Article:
437. Editorial Note

On May 18, 1978, after numerous statements to U.S. officials over the previous months, (see, for example, telegram 9419 from Moscow, April 29; National Archives, RG 59, Central Foreign Policy File, D780184–1211) Soviet General Secretary Leonid Brezhnev signed Protocol II of the Treaty of Tlatelolco. For the text of the statement announcing the decision, see Telegram 11259 from Moscow, May 20, 1978. (National Archives, RG 59, Central Foreign Policy File, D780213–0008)

Four days later, Argentine President Jorge Rafael Videla wrote President Jimmy Carter that “following necessary studies and consideration, my Government has decided that the Argentine Republic will accede to the Treaty of Tlatelolco. The appropriate official announcement will be made during the United Nations Conference on Disarmament.” Videla also said that this “singularly important act merely serves to confirm our constant policy in matters of nuclear energy, the basic lines of which I explained to you during our meeting. (See Document 420) The same act now becomes all the more relevant in that it is linked to United States’ disarmament policy and affords, without any doubt, clear evidence of the common concern of our two countries in behalf of a more just and stable world order.” (Letter from Videla to Carter; Carter Library, National Security Affairs, Staff Material, North/South, Pastor Country File, Box 1, Argentina, 1–8/78)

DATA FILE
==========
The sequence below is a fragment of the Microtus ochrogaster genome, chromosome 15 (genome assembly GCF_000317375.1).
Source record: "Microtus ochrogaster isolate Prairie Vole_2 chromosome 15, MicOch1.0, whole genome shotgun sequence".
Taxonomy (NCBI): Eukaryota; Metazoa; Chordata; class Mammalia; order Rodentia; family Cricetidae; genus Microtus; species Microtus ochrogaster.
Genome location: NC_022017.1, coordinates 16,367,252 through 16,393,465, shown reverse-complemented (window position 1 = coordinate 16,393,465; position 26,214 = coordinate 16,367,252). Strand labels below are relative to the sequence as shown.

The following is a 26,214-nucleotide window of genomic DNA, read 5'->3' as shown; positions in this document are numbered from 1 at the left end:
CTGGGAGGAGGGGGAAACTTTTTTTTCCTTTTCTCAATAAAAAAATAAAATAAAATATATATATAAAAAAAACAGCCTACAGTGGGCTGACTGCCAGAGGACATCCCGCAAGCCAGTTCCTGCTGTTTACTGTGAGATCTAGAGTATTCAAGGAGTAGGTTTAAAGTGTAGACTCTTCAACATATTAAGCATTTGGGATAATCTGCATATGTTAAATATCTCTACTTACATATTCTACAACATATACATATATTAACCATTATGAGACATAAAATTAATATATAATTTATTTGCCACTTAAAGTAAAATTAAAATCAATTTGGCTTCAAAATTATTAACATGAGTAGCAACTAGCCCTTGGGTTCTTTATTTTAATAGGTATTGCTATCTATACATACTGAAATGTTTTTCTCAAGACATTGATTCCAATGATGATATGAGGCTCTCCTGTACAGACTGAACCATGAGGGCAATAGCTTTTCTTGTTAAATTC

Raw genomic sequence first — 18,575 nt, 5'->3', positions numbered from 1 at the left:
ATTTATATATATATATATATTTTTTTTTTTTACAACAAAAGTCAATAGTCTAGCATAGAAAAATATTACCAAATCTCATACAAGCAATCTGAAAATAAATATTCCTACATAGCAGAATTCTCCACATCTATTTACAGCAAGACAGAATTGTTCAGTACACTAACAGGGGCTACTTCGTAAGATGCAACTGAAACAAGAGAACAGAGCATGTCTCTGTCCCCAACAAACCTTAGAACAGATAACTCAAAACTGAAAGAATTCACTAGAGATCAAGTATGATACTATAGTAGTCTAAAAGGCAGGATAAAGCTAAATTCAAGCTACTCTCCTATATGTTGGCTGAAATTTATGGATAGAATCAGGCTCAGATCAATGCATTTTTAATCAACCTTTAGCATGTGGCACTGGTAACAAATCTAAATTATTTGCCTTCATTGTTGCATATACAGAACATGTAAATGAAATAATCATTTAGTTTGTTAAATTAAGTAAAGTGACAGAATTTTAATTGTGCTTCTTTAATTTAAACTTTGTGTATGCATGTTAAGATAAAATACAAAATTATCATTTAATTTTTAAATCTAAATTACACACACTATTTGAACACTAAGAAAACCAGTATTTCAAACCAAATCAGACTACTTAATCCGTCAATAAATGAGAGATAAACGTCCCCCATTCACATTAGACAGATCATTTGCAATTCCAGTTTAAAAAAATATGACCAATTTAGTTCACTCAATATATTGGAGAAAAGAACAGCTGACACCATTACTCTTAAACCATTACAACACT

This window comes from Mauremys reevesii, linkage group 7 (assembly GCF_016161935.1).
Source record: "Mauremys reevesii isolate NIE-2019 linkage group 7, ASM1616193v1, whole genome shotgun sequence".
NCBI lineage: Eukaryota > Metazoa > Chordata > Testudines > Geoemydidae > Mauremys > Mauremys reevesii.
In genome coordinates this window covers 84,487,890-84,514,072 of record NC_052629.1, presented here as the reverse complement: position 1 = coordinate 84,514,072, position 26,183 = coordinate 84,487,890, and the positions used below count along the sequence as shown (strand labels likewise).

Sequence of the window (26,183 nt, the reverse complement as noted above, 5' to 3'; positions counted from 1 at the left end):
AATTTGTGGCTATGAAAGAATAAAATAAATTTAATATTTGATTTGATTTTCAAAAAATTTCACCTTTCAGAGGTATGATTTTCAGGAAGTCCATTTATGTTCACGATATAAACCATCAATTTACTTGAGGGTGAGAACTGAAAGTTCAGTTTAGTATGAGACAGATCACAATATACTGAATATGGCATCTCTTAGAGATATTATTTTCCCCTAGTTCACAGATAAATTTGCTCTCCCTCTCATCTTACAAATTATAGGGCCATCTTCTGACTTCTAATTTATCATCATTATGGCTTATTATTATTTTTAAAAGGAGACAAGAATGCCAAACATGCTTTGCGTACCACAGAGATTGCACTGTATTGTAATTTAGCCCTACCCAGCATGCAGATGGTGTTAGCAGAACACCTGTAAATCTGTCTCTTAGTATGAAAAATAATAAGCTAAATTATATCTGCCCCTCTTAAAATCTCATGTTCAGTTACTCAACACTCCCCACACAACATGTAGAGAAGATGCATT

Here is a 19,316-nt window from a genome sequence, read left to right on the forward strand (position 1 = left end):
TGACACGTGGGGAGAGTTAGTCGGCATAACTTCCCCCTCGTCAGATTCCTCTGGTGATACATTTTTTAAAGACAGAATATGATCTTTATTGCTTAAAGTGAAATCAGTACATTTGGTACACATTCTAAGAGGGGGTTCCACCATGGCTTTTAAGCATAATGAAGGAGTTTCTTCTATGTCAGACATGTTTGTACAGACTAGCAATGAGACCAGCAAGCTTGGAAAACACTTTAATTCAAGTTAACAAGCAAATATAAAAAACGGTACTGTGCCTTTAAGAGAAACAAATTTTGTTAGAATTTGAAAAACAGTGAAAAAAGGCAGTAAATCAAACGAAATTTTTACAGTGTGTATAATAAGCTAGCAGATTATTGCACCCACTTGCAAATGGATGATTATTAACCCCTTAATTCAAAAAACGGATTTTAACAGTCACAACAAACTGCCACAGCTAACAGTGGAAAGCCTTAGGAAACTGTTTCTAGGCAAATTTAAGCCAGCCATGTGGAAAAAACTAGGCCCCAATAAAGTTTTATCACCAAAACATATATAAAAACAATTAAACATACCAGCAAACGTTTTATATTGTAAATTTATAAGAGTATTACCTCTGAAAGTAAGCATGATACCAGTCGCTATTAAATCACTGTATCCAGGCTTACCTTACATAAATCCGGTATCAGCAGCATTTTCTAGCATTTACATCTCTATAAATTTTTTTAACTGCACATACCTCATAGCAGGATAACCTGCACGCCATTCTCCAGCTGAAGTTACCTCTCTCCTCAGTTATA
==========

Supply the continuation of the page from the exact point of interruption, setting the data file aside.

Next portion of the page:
On May 24, President Carter submitted Protocol I of the Treaty to the U.S. Senate for ratification. Carter said that he was “convinced that it is in the best interest of the United States to ratify Protocol I. Such a step will strengthen our relations with our Latin American neighbors, further our global non-proliferation and arms control objectives and contribute to the full realization of Latin American Nuclear Free Zone.” He also hoped that his decision would influence other nations to adhere to the Treaty so it could “enter into full force and effect for the entire zone of application.” (Public Papers: Carter, 1978, pp. 961–962)

On June 12, Carter wrote Videla and said he “was very pleased to receive your letter informing me that Argentina would ratify the Treaty of Tlatelolco. The coming into force of the Treaty will represent a very significant step toward the establishment of a more secure world order. I very much hope that Argentina will be able to formally to ratify the Treaty and bring it into effect soon. This will give important impetus to our common efforts to reduce the dangers of further proliferation of nuclear weapons and to secure a nuclear free zone in Latin America.” (Carter Library, National Security Affairs, Staff Material, North/South, Pastor Country File, Box 1, Argentina, 1–8/78)